Folsom Prison has a (well earned) bad reputation. It's not a nice place to work.
The job is killing you and you know it. Sometimes it wins.
Cpt Doug Pieper (RIP) was a good friend, I still have guilt about his death:
Anguished prison guard: 'My job has killed me'
Suicide note after riot highlights a troubled California system -- Senate to investigate
Mark Martin, Chronicle Sacramento Bureau
Saturday, January 17, 2004
©2004 San Francisco Chronicle
This much is clear: Two warring gangs, some armed with objects sharp enough to kill, waged a bloody battle in the yard at Folsom State Prison on April 8, 2002.
But a year and a half later, the drama, accusations and intrigue surrounding the riot read like the kind of script California's new governor might have considered during his previous career.
But this is no movie.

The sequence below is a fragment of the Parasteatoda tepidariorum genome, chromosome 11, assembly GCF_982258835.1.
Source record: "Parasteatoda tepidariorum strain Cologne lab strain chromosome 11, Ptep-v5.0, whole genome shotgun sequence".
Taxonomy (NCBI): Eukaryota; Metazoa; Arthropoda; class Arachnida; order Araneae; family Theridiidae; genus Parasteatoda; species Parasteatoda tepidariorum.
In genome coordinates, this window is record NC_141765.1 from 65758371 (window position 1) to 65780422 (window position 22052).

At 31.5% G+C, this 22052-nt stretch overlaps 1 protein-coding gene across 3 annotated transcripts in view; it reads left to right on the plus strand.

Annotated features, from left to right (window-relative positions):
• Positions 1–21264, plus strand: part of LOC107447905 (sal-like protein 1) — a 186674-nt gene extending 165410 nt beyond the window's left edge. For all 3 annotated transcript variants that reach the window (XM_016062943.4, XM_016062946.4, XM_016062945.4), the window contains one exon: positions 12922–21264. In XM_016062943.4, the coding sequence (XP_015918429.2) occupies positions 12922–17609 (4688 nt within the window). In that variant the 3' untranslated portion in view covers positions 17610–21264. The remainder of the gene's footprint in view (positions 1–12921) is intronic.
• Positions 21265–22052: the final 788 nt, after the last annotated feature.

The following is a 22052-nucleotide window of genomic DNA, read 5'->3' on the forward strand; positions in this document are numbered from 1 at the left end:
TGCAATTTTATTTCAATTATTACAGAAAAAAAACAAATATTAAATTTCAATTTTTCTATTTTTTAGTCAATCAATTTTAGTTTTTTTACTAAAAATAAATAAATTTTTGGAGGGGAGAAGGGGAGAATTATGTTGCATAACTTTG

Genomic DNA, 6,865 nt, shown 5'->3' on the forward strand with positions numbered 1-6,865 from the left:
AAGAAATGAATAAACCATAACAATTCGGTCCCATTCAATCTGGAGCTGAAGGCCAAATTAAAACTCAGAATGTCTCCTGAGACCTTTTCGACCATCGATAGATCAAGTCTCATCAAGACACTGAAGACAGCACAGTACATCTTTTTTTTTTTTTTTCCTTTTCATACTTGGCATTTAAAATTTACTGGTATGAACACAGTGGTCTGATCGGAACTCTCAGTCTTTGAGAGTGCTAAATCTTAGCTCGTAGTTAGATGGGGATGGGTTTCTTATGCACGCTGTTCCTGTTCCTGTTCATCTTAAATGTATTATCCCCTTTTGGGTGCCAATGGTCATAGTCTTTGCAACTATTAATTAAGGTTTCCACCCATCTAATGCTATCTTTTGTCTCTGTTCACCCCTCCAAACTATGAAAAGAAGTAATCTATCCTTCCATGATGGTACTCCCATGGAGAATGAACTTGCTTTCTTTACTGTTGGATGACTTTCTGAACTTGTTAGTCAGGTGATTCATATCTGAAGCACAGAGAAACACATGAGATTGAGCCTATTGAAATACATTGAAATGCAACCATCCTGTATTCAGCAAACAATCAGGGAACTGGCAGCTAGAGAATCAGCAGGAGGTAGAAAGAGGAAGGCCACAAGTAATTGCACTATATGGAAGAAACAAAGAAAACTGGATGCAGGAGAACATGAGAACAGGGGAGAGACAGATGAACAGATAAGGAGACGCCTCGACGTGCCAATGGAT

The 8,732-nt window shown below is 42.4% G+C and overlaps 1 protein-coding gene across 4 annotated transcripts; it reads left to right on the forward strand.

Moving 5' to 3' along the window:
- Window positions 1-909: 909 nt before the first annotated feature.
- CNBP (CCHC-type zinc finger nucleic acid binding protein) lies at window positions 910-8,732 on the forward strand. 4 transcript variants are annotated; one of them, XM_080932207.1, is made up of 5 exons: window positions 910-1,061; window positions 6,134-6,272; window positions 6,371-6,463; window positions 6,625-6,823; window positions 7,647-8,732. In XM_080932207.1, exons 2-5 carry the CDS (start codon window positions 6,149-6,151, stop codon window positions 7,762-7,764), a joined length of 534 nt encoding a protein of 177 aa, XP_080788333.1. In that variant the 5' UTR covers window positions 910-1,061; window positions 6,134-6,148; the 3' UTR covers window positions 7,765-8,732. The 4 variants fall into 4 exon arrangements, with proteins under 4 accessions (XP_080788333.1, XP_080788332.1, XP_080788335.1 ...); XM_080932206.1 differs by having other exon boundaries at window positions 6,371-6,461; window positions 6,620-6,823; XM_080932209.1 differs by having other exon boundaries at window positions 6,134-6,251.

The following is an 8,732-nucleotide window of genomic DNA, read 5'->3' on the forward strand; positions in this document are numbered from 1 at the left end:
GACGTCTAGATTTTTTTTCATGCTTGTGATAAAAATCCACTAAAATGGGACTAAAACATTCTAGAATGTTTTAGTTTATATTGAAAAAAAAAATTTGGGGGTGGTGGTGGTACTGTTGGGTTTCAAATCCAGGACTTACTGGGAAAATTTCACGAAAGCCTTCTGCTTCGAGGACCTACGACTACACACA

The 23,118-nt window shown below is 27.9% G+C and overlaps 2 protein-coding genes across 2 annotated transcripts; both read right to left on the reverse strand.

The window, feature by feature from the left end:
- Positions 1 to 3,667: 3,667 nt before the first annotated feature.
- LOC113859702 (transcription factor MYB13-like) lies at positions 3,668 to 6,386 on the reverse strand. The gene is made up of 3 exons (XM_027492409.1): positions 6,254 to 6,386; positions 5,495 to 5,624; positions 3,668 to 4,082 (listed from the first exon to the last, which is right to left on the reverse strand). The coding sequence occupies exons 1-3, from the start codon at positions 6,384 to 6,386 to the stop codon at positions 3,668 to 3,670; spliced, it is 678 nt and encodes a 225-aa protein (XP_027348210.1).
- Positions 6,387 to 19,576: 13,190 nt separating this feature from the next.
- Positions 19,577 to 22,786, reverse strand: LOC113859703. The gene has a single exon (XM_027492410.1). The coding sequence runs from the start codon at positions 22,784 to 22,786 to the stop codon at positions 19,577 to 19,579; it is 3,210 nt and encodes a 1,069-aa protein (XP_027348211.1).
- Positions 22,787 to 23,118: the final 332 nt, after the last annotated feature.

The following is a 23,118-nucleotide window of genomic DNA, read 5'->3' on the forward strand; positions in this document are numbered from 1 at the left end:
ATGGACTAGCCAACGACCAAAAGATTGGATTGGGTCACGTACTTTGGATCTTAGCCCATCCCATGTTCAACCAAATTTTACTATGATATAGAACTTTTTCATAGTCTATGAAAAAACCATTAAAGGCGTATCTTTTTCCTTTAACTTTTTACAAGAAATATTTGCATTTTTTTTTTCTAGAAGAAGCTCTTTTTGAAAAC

A dedicated captain at the prison who was haunted by the riot shot himself in the head one year ago, leaving a suicide note for his family and bosses that read, "My job has killed me.''
An associate warden who was once prosecuted for doing favors for a member of the prison gang known as the Mexican Mafia stands accused by some of his colleagues of purposely failing to quell the riot.
And a whistle-blower alleging corruption and cover-up within the walls of the medium-security facility has California Highway Patrol protection because he fears for his life.
All of this is expected to spill out in public next week at state Senate hearings designed to investigate the internal workings of California's troubled Department of Corrections. Part of the testimony will focus on what happened before, during and after a riot that injured 24 inmates and left one guard permanently disabled.
But at the center of the hearings will be an overriding question that has come into sharper focus this week: Can the state's prison system, one of the world's largest penal institutions, police itself?